The camp for this second night offers a position close to the Ausangate lagoon, which during the night of 13/12 saw the melting of the glacier fall in its waters during all hours of rainy darkness and also during the warm morning, favored by the clear dawn (we were still lucky!). On the other side you can see the mountains of colors that finally lead to Vinicunca, but our path was in the other direction, towards the Palomani pass at 5,200 m.
Up to this point, wildlife had been [lets say] pretty elusive, or maybe we hadn’t paid enough attention. An occasional Andean goose (especially in pairs) are the most conspicuous birds, and some farmer’s alpacas that are seen grazing at certain points of the way, are the species that we had registered so far.
We then continue our progress to Q’ampa (or Jampa), requiring greater effort and noticing the practicality of carrying bottles with built-in filters, so as to hydrate whenever necessary, because although water is everywhere, it is not a safe drinking fountain.
Evidently, carrying plastic water bottles isn’t practical anywhere. A regular, reusable water bottle isn’t either, we shouldn’t risk getting sick from water that is not to be trusted. So, options like the ones that offer LifeStraw or Grayl are undoubtedly the safer bet.
The most beautiful camp on this tour comes after having marveled at the widest views of the valley, which has been shaped by one of the meandering and capricious rivers of the area.
Here we are already in the territory of foxes and vizcachas. The former, surely adapted to the regular human presence, that wanting or not, leaves behind residues with which the scavenging abilities of these canids come to light. The latter are rodents that are almost invariably seen in rocky outcrops, which serve the purpose of giving them heat in sunny hours and shelter in case of danger.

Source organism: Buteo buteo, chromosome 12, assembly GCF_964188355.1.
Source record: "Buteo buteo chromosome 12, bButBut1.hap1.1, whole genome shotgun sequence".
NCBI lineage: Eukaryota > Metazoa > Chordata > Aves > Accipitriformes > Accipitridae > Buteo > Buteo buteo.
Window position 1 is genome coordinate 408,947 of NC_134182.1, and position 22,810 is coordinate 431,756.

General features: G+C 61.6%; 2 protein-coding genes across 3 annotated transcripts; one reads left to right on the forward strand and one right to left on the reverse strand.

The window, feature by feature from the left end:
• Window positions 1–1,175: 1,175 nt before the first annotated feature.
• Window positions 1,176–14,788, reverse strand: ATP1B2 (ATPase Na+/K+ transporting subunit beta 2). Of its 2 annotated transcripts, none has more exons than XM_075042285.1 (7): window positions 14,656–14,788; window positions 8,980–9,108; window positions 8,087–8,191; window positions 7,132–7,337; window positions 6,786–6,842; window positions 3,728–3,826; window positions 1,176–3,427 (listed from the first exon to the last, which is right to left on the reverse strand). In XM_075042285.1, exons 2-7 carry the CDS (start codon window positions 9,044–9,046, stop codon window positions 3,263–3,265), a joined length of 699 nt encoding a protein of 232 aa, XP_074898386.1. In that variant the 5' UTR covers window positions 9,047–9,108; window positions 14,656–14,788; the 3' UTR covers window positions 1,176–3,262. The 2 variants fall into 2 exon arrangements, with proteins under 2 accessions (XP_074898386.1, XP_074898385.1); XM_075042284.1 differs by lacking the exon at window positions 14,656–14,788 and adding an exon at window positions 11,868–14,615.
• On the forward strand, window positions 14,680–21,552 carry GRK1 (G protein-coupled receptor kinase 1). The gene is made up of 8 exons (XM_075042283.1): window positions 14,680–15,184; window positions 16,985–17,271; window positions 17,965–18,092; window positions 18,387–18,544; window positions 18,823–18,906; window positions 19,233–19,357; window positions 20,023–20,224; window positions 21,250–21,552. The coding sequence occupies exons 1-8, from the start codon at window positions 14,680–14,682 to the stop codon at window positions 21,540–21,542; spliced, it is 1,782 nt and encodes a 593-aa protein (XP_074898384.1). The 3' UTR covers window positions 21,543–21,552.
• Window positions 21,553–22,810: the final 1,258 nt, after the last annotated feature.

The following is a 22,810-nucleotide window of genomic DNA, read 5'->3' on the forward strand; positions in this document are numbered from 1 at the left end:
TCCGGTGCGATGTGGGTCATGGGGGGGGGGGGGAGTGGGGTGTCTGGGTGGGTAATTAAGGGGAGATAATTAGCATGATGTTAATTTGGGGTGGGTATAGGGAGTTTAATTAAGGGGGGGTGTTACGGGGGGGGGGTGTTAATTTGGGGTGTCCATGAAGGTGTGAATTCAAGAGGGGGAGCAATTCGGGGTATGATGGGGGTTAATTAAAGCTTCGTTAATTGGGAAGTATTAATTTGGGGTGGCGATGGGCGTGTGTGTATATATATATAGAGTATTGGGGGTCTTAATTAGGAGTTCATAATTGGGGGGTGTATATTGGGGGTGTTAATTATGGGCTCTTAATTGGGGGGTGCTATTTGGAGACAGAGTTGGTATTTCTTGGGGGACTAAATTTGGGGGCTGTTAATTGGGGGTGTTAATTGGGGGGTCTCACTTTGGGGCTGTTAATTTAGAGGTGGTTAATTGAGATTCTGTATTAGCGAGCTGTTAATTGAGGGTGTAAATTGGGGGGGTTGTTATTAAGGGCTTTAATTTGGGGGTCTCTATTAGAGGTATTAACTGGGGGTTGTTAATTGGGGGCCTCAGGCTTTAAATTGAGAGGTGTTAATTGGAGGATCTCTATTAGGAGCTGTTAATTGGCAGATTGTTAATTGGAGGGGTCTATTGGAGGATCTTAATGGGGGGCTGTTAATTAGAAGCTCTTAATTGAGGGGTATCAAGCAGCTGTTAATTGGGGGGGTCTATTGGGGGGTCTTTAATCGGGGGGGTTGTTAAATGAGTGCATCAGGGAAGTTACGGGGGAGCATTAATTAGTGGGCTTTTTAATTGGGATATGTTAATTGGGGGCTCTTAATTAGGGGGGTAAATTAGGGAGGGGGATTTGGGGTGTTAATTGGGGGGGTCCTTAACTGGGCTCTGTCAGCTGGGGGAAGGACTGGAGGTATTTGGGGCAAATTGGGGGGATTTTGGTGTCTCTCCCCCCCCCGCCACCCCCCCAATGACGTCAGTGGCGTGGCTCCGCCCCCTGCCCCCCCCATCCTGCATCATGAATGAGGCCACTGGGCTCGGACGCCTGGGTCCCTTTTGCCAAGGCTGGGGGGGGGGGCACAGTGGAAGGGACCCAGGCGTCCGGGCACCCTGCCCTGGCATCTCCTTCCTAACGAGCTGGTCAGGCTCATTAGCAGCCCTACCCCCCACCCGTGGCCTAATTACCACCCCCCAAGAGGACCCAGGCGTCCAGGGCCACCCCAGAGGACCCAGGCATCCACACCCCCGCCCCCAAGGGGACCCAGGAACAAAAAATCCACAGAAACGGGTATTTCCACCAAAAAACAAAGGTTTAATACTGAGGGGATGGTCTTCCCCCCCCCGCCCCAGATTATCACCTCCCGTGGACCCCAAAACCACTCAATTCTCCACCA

Here we recommend optical equipment, since these very discreet animals that camouflage well in their surroundings, are not easy to see, so a camera with good magnification, light binoculars or a very practical monocular can provide good entertainment by facilitating the less conspicuous wildlife observation.
It is already December 16 and although it has rained, snowed and hailed at different times, the sunrise is once again great and the third day’s walk is the most beautiful of all, offering the greenest fields and the most snowy peaks of the tour.
The circuit around the Ausangate closes when we arrive in Pacchanta from where we will resume the displacements by car to return to Cusco (that awaited us with as much rain as we did not have during the four days of expedition).
So, in this way I say goodbye with stills from day 4 , as an image is worth a thousand words.
Queremos agradecer especialmente a Shawn Wroughton por la organización de este viaje y por el entusiasmo contagiante de iniciar la ruta en una temporada tan inusual.
Shawn is the owner of one of our favorite hotels in Cusco and an unconditional friend, which is why we don’t hesitate to recommend Antigua Casona de San Blas for your stay in the capital of ancient Perú.
By Daniel Muñoz
Translation: Claire Ritter